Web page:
Dear Brita!

An unexpected friendship.

At the end of the 1950s, the IKEA catalogues looked completely different to the later editions, with their styled homes and well-planned rooms. In fact, if we’re honest, the photos in the early catalogues were pretty threadbare. A sofa, a rug and a lamp, pulled together into a little group, sometimes by Ingvar Kamprad himself. All that was soon to change when a certain Brita Lang made an entrance at IKEA.

Ingvar Kamprad was a keen letter writer, and he knew the art of formulating himself simply, powerfully, and often with a charming tone. So when, in the late 1950s, he received a letter from a woman named Brita Lang, he immediately liked the straightforward tone and sharp content.

“Are you completely satisfied with the Möbel-Ikéa catalogue, and do you feel that its design is in accordance with your company’s intentions? … As we know, interest in home furnishings is endless among the Swedish people, and this is certainly something your company could build on. You, like no other, have an opportunity to really show how to furnish a home beautifully, at an astoundingly low cost. I would like to help you in this endeavour.”

The letter writer was freelance editor and adwoman Brita Lang from Stockholm, and her timing couldn’t have been better. The IKEA catalogue’s appearance had not developed much since it first came out. Ingvar and his colleagues had very little experience of what an inviting interior design photo should look like. It was, quite simply, time to modernise the catalogue design, and here was someone who wanted to help do just that – perfect! Ingvar immediately invited Brita to Älmhult to help out with the catalogue on site.

“I am in no doubt that you’ll want to pay me the ludicrous salary I’ll be asking for.”
– Brita Lang

There was just one minor detail to iron out – her salary. Ingvar was known for his thrifty ways, but Brita was also a tough negotiator. “I am in no doubt that you’ll want to pay me the ludicrous salary I’ll be asking for,” she wrote in one letter. And she got it too. From the 1961 catalogue onwards, Brita Lang was responsible for giving IKEA a more modern design. She created the first inspiring room interiors that would become a feature of all future catalogues, with professional photographs and more vibrant descriptions. The catalogue came to be more like an interior design magazine, showing customers how the IKEA furniture would fit into their homes. Brita also helped with the copy, and on one occasion Ingvar wrote that what he mainly needed help with was “getting a bit of vigour into the general copy relating to the photos.”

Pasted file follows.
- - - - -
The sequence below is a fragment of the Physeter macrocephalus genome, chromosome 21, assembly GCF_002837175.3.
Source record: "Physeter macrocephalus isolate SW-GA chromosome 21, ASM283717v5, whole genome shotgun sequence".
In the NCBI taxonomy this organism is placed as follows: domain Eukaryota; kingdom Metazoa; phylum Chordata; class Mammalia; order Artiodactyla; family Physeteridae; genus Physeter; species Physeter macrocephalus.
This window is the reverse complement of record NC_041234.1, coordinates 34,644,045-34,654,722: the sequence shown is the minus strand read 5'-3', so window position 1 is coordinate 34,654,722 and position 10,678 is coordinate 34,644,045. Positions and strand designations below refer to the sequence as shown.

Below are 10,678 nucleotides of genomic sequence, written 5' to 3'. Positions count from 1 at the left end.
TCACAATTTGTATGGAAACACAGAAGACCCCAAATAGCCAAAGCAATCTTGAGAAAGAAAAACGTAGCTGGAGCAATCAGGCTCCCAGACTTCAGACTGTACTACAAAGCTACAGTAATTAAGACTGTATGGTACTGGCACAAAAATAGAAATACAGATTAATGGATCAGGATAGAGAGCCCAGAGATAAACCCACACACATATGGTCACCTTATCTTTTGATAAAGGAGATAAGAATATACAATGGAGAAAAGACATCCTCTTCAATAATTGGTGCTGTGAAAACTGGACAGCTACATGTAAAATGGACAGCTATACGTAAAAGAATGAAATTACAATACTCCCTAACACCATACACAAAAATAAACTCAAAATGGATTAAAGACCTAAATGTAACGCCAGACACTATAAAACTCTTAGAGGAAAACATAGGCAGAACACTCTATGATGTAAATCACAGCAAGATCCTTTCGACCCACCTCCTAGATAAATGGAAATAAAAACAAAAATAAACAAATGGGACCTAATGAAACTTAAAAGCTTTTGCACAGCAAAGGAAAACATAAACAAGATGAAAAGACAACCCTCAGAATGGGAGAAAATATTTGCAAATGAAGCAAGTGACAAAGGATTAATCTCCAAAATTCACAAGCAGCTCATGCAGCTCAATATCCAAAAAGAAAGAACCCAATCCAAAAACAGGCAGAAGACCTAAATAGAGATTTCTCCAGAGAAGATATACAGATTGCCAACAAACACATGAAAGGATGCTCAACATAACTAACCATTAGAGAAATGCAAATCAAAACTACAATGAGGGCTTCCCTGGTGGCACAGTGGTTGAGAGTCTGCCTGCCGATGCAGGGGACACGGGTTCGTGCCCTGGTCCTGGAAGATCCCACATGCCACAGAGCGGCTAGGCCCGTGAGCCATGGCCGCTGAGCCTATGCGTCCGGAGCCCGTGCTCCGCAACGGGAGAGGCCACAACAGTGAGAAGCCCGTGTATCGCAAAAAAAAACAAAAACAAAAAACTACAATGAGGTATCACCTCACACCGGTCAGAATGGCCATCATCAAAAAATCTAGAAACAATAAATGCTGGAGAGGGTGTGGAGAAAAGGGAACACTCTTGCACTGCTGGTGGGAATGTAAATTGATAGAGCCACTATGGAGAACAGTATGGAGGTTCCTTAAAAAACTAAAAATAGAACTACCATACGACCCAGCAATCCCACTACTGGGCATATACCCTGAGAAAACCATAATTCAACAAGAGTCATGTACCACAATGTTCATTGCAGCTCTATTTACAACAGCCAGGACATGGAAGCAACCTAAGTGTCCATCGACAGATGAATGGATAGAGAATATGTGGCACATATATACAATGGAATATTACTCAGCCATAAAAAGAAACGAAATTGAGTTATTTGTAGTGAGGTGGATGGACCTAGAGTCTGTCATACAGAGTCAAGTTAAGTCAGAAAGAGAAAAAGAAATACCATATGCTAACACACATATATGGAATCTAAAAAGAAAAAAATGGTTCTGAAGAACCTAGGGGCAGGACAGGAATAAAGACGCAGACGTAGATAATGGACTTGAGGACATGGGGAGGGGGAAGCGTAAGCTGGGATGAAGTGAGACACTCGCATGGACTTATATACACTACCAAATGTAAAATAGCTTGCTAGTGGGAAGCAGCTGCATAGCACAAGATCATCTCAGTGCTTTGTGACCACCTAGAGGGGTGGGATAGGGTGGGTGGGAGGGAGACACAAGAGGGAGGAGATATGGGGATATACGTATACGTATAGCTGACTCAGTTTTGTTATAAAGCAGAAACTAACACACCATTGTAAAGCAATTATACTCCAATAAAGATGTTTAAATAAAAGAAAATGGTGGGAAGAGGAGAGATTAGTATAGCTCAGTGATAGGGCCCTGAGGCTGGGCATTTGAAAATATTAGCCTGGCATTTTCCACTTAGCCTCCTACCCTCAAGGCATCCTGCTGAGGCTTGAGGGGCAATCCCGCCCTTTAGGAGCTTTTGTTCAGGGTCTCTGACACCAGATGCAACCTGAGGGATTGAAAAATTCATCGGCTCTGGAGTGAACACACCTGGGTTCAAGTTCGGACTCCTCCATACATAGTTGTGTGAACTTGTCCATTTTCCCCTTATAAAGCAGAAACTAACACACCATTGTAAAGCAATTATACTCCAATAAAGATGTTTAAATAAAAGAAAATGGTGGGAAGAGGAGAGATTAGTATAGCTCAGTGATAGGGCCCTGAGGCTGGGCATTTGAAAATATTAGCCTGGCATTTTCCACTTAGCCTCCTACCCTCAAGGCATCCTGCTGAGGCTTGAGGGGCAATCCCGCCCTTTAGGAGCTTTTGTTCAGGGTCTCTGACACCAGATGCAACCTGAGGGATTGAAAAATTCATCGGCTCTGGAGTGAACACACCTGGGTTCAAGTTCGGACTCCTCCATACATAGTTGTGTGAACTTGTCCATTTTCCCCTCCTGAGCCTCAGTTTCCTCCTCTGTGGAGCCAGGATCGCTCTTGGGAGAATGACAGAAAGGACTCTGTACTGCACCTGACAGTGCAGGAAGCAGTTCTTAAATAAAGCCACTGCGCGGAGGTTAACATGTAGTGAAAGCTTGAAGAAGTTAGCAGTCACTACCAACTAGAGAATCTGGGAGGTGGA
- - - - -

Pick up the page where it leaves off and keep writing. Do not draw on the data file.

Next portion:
Spread in 1960 IKEA catalogue with photos of basic room interiors and, on right, descriptions of furniture.
Rather dour and dry interiors in the IKEA catalogue 1960, before Brita Lang took charge.
Spread in IKEA catalogue 1961 with furniture descriptions and a full-page image of bright living room with flowers and a TV.
With adwoman Brita Lang at the helm, the photos of room interiors, as well as the descriptions in the 1961 IKEA catalogue, had changed dramatically and would continue to do so.
Picture of bright room interior with white and blue furniture, paintings on walls, sheer curtains and flowers in the window.